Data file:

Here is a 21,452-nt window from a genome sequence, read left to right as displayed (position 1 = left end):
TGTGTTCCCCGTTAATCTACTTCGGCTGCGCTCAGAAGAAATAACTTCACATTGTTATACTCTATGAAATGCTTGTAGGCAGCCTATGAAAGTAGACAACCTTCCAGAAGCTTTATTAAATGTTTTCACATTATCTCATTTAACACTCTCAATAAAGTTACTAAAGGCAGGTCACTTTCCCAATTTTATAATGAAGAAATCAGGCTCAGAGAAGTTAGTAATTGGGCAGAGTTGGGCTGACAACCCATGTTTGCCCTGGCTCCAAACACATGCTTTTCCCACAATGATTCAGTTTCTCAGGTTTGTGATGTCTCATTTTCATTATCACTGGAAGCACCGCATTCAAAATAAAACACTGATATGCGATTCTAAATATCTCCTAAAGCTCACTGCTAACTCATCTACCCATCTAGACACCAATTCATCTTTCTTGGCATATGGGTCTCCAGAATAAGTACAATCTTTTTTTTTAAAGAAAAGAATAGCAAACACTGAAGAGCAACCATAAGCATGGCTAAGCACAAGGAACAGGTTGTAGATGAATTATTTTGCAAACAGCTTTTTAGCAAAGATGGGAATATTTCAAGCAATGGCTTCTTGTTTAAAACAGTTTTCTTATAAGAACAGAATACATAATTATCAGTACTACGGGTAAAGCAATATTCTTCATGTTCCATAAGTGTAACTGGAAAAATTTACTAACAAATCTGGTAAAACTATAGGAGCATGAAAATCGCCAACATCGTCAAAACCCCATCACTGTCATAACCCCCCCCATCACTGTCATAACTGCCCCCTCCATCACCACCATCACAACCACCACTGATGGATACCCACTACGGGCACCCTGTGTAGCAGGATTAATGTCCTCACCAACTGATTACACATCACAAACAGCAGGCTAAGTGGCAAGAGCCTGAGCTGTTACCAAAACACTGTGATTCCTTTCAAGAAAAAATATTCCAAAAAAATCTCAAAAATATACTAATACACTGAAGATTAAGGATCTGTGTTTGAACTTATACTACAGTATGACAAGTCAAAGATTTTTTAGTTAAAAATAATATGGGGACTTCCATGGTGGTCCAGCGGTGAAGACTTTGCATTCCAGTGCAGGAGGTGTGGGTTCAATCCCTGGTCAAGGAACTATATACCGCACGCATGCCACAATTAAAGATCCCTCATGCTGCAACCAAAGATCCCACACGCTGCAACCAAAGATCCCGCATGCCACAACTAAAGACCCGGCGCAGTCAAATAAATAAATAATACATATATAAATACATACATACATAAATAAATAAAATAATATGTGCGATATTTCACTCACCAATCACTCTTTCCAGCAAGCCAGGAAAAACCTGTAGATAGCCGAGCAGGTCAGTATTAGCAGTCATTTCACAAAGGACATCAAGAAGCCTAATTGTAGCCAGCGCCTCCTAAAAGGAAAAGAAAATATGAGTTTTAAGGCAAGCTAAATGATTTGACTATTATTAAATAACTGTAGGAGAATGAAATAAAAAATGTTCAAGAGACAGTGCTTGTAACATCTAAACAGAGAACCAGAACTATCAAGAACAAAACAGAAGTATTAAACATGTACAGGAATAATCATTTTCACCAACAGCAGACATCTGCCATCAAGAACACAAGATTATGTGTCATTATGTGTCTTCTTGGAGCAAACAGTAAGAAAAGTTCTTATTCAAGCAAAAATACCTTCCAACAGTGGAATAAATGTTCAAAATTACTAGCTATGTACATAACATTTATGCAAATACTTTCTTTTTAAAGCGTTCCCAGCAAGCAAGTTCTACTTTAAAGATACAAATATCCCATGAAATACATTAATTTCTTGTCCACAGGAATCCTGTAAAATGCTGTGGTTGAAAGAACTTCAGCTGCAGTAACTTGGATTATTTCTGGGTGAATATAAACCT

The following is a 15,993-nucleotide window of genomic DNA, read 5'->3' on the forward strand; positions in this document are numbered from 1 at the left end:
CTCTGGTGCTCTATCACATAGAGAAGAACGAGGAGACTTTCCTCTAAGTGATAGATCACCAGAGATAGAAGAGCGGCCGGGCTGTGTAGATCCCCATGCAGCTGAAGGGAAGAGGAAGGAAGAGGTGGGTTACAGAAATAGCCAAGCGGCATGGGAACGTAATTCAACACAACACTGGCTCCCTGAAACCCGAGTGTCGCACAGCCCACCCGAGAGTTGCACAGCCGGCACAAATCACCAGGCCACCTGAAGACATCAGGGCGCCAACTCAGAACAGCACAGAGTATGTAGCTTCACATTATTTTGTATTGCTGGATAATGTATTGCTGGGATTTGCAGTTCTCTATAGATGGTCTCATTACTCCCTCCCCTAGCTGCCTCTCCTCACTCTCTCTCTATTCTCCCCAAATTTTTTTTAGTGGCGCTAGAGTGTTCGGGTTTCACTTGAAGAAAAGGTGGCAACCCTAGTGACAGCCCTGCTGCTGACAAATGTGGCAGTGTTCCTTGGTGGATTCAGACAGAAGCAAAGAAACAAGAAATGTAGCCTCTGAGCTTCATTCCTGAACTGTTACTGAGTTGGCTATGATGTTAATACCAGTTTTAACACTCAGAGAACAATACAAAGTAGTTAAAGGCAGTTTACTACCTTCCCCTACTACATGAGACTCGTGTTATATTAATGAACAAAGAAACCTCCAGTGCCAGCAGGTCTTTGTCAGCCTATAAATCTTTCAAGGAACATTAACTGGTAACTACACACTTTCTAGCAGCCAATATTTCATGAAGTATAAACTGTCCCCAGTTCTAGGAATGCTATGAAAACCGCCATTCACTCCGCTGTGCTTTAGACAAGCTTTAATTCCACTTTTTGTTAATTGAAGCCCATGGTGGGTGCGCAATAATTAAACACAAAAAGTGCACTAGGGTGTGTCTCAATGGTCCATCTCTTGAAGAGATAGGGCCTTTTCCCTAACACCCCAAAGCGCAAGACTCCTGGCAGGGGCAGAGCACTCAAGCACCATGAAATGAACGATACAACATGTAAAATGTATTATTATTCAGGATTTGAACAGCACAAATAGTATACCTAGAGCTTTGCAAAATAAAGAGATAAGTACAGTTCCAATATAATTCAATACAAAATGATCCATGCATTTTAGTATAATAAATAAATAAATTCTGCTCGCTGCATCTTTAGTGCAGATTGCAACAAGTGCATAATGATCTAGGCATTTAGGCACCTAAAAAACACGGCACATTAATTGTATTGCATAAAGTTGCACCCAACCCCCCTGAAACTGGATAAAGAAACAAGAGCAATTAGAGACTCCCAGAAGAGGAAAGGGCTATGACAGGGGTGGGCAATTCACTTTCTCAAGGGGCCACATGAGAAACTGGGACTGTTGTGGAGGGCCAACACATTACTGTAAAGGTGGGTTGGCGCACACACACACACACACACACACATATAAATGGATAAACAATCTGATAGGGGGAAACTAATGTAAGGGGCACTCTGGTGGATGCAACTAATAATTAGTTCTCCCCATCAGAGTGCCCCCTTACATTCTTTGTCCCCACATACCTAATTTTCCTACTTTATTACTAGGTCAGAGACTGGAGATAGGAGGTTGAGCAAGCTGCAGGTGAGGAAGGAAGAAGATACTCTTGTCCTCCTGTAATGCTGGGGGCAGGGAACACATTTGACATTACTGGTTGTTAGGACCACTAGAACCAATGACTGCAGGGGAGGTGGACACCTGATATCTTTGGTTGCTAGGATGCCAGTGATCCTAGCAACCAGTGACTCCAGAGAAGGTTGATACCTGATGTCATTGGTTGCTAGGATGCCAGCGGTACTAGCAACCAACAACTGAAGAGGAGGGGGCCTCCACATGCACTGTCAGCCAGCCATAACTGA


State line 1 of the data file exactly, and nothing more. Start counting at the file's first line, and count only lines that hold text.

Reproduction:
Here is a 21,452-nt window from a genome sequence, read left to right as displayed (position 1 = left end):